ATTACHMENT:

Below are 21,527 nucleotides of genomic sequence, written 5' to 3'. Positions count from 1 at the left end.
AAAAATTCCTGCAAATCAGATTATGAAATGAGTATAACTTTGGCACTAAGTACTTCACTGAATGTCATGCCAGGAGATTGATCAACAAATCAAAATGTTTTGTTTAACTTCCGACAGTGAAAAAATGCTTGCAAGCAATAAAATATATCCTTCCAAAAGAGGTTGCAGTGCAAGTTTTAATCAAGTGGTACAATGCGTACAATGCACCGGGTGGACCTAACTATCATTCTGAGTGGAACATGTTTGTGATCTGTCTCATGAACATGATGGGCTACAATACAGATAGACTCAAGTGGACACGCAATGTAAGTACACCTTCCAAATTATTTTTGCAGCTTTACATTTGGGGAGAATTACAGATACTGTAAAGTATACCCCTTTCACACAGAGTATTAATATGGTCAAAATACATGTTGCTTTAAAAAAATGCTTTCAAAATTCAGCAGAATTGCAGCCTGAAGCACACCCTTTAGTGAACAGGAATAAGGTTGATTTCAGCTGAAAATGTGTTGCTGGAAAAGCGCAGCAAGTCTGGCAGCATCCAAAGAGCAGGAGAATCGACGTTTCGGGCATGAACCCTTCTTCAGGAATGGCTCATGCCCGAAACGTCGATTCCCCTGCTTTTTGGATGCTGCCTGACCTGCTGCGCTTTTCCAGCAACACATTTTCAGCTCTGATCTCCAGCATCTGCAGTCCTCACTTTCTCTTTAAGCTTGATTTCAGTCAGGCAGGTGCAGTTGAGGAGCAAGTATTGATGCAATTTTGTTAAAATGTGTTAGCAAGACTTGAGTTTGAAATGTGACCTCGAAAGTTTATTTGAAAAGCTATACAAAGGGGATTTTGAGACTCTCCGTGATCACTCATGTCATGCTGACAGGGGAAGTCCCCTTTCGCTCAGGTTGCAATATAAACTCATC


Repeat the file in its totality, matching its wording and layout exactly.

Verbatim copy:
Below are 21,527 nucleotides of genomic sequence, written 5' to 3'. Positions count from 1 at the left end.
AAAAATTCCTGCAAATCAGATTATGAAATGAGTATAACTTTGGCACTAAGTACTTCACTGAATGTCATGCCAGGAGATTGATCAACAAATCAAAATGTTTTGTTTAACTTCCGACAGTGAAAAAATGCTTGCAAGCAATAAAATATATCCTTCCAAAAGAGGTTGCAGTGCAAGTTTTAATCAAGTGGTACAATGCGTACAATGCACCGGGTGGACCTAACTATCATTCTGAGTGGAACATGTTTGTGATCTGTCTCATGAACATGATGGGCTACAATACAGATAGACTCAAGTGGACACGCAATGTAAGTACACCTTCCAAATTATTTTTGCAGCTTTACATTTGGGGAGAATTACAGATACTGTAAAGTATACCCCTTTCACACAGAGTATTAATATGGTCAAAATACATGTTGCTTTAAAAAAATGCTTTCAAAATTCAGCAGAATTGCAGCCTGAAGCACACCCTTTAGTGAACAGGAATAAGGTTGATTTCAGCTGAAAATGTGTTGCTGGAAAAGCGCAGCAAGTCTGGCAGCATCCAAAGAGCAGGAGAATCGACGTTTCGGGCATGAACCCTTCTTCAGGAATGGCTCATGCCCGAAACGTCGATTCCCCTGCTTTTTGGATGCTGCCTGACCTGCTGCGCTTTTCCAGCAACACATTTTCAGCTCTGATCTCCAGCATCTGCAGTCCTCACTTTCTCTTTAAGCTTGATTTCAGTCAGGCAGGTGCAGTTGAGGAGCAAGTATTGATGCAATTTTGTTAAAATGTGTTAGCAAGACTTGAGTTTGAAATGTGACCTCGAAAGTTTATTTGAAAAGCTATACAAAGGGGATTTTGAGACTCTCCGTGATCACTCATGTCATGCTGACAGGGGAAGTCCCCTTTCGCTCAGGTTGCAATATAAACTCATC